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Curr Neurol Neurosci Rep. 2018 Feb 13;18(2):8. doi: 10.1007/s11910-018-0814-x.

The Use of Cannabis and Cannabinoids in Treating Symptoms of Multiple Sclerosis: a Systematic Review of Reviews.

Author information

1
National Drug and Alcohol Research Centre, University of New South Wales Sydney, Sydney, NSW, 2052, Australia. suzanne.nielsen@unsw.edu.au.
2
National Drug and Alcohol Research Centre, University of New South Wales Sydney, Sydney, NSW, 2052, Australia.
3
Centre for Youth Substance Abuse Research, The University of Queensland, Royal Brisbane and Women's Hospital Brisbane, Brisbane, QLD, 4006, Australia.
4
School of Medical Sciences, The University of Sydney, Sydney, NSW, 2006, Australia.

Abstract

PURPOSE OF REVIEW:

Pharmaceutical cannabinoids such as nabiximols, nabilone and dronabinol, and plant-based cannabinoids have been investigated for their therapeutic potential in treating multiple sclerosis (MS) symptoms. This review of reviews aimed to synthesise findings from high quality systematic reviews that examined the safety and effectiveness of cannabinoids in multiple sclerosis. We examined the outcomes of disability and disability progression, pain, spasticity, bladder function, tremor/ataxia, quality of life and adverse effects.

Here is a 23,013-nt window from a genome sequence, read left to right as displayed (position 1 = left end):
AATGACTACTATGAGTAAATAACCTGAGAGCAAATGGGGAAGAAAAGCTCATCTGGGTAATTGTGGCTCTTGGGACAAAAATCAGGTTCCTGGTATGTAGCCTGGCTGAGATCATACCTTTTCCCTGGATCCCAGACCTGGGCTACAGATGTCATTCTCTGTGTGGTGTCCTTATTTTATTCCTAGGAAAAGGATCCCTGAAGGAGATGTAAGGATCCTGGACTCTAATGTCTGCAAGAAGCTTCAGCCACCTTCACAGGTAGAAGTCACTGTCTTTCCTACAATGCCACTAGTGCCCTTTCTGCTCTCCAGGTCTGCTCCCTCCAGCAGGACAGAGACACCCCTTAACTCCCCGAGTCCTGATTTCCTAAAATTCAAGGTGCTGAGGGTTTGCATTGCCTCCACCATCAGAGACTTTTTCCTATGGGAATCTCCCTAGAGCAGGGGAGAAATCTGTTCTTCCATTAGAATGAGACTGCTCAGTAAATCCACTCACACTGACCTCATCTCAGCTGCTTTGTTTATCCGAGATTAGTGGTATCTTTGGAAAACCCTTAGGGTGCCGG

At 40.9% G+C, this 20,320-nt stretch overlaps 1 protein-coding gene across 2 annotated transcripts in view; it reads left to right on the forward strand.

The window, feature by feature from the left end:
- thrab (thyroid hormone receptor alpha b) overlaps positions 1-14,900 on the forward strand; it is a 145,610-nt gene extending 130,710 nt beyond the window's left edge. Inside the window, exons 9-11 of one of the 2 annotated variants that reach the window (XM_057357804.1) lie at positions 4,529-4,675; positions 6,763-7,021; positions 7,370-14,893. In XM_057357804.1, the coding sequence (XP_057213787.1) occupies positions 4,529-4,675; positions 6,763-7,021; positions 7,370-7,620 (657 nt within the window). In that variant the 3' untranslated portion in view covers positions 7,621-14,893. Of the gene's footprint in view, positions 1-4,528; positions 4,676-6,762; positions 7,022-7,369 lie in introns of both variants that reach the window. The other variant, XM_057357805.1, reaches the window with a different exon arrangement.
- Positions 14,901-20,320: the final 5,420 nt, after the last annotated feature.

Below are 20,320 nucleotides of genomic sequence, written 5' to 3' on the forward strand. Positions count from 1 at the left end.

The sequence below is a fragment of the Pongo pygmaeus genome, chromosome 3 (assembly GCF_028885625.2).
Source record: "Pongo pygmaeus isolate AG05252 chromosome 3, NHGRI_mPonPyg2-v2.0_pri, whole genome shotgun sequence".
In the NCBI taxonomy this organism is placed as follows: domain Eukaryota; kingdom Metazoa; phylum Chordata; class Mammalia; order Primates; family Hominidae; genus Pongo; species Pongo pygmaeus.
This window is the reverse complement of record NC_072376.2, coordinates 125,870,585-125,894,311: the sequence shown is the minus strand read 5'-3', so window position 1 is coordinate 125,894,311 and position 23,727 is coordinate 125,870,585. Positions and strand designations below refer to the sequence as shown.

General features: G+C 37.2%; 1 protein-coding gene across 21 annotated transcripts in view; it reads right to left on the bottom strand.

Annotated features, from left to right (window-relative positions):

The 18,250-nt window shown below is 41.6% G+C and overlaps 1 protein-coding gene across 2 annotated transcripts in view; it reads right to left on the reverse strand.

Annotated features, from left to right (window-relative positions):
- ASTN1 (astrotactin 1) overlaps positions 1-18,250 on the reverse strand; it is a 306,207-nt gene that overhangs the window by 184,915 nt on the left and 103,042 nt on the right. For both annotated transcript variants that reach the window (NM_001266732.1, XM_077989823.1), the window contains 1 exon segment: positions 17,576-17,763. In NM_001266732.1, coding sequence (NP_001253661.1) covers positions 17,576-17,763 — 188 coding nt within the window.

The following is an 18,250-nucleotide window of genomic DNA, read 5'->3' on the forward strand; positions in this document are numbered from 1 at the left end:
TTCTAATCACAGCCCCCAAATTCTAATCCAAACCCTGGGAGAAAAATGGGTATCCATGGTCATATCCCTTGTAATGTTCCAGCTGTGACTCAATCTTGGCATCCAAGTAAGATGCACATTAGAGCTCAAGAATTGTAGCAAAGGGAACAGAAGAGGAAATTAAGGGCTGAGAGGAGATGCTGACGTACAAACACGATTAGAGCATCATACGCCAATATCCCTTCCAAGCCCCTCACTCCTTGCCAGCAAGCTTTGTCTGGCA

RECENT FINDINGS:

We identified 11 eligible systematic reviews providing data from 32 studies, including 10 moderate to high quality RCTs. Five reviews concluded that there was sufficient evidence that cannabinoids may be effective for symptoms of pain and/or spasticity in MS. Few reviews reported conclusions for other symptoms. Recent high quality reviews find cannabinoids may have modest effects in MS for pain or spasticity. Future research should include studies with non-cannabinoid comparators; this is an important gap in the evidence.

KEYWORDS:

Cannabinoid; Cannabis; Dronabinol; Multiple sclerosis; Nabiximols; Pain; Spasticity

PMID:
29442178
DOI:
10.1007/s11910-018-0814-x

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